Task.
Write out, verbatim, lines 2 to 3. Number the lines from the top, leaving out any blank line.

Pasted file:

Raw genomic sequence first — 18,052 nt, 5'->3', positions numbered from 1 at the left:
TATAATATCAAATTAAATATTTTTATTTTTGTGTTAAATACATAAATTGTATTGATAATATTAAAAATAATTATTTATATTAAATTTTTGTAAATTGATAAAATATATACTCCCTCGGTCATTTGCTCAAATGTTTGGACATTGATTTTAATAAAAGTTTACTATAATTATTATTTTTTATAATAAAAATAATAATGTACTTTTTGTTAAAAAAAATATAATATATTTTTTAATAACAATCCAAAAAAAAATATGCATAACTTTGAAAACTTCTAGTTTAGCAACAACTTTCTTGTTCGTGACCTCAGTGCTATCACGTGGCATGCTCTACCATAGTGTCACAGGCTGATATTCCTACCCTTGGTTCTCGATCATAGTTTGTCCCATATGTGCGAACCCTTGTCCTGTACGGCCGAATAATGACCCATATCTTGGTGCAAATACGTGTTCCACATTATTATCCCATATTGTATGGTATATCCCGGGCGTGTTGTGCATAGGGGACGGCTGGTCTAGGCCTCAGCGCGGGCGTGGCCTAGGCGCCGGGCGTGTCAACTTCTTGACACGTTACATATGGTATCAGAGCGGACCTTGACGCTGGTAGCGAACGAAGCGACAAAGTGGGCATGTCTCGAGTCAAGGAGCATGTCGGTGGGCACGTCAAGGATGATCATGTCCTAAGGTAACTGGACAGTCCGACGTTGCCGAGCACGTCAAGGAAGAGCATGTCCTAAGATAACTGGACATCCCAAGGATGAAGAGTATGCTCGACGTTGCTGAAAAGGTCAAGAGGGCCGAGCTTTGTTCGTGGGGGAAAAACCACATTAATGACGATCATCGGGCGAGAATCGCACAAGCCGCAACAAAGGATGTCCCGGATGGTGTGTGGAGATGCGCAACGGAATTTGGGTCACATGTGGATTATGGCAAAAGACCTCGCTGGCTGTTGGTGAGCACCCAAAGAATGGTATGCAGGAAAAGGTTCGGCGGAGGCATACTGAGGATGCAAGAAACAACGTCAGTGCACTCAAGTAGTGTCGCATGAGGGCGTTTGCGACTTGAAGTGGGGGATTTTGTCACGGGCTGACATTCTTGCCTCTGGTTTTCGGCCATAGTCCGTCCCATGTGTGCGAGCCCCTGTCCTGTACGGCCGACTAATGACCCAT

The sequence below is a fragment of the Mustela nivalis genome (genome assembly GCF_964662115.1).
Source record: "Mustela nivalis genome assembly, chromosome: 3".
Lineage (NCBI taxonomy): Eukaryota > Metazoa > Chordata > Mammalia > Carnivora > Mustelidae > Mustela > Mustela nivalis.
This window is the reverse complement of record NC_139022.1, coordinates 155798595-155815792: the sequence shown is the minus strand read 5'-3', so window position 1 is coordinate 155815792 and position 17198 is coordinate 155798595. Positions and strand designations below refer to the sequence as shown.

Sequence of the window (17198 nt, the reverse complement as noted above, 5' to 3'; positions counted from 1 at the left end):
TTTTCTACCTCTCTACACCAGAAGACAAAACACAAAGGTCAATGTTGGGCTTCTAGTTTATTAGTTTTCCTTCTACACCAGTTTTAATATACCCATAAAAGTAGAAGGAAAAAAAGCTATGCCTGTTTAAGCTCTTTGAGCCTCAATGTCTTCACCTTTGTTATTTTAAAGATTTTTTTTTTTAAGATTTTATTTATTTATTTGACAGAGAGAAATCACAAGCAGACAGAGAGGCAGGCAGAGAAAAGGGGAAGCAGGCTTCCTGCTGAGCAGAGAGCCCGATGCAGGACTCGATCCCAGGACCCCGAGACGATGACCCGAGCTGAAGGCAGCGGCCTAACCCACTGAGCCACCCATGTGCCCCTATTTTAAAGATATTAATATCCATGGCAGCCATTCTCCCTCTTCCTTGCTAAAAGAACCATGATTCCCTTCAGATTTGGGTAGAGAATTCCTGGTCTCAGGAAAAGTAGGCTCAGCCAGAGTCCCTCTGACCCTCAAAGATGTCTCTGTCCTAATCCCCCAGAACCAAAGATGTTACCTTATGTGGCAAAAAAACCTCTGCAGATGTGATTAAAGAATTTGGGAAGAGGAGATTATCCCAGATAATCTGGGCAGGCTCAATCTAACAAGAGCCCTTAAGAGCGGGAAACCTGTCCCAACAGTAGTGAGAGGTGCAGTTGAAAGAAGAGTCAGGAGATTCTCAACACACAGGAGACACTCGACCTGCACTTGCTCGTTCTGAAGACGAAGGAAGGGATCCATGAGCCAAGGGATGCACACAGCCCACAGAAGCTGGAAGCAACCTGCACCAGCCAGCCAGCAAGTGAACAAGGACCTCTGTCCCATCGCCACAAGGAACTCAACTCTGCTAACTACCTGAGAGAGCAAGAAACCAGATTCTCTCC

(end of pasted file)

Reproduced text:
TATAATATCAAATTAAATATTTTTATTTTTGTGTTAAATACATAAATTGTATTGATAATATTAAAAATAATTATTTATATTAAATTTTTGTAAATTGATAAAATATATACTCCCTCGGTCATTTGCTCAAATGTTTGGACATTGATTTTAATAAAAGTTTACTATAATTATTATTTTTTATAATAAAAATAATAATGTACTTTTTGTTAAAAAAAATATAATATATTTTTTAATAACAATCCAAAAAAAAATATGCATAACTTTGAAAACTTCTAGTTTAGCAACAACTTTCTTGTTCGTGACCTCAGTGCTATCACGTGGCATGCTCTACCATAGTGTCACAGGCTGATATTCCTACCCTTGGTTCTCGATCATAGTTTGTCCCATATGTGCGAACCCTTGTCCTGTACGGCCGAATAATGACCCATATCTTGGTGCAAATACGTGTTCCACATTATTATCCCATATTGTATGGTATATCCCGGGCGTGTTGTGCATAGGGGACGGCTGGTCTAGGCCTCAGCGCGGGCGTGGCCTAGGCGCCGGGCGTGTCAACTTCTTGACACGTTACATATGGTATCAGAGCGGACCTTGACGCTGGTAGCGAACGAAGCGACAAAGTGGGCATGTCTCGAGTCAAGGAGCATGTCGGTGGGCACGTCAAGGATGATCATGTCCTAAGGTAACTGGACAGTCCGACGTTGCCGAGCACGTCAAGGAAGAGCATGTCCTAAGATAACTGGACATCCCAAGGATGAAGAGTATGCTCGACGTTGCTGAAAAGGTCAAGAGGGCCGAGCTTTGTTCGTGGGGGAAAAACCACATTAATGACGATCATCGGGCGAGAATCGCACAAGCCGCAACAAAGGATGTCCCGGATGGTGTGTGGAGATGCGCAACGGAATTTGGGTCACATGTGGATTATGGCAAAAGACCTCGCTGGCTGTTGGTGAGCACCCAAAGAATGGTATGCAGGAAAAGGTTCGGCGGAGGCATACTGAGGATGCAAGAAACAACGTCAGTGCACTCAAGTAGTGTCGCATGAGGGCGTTTGCGACTTGAAGTGGGGGATTTTGTCACGGGCTGACATTCTTGCCTCTGGTTTTCGGCCATAGTCCGTCCCATGTGTGCGAGCCCCTGTCCTGTACGGCCGACTAATGACCCAT

The sequence below is a fragment of the Mustela nivalis genome (genome assembly GCF_964662115.1).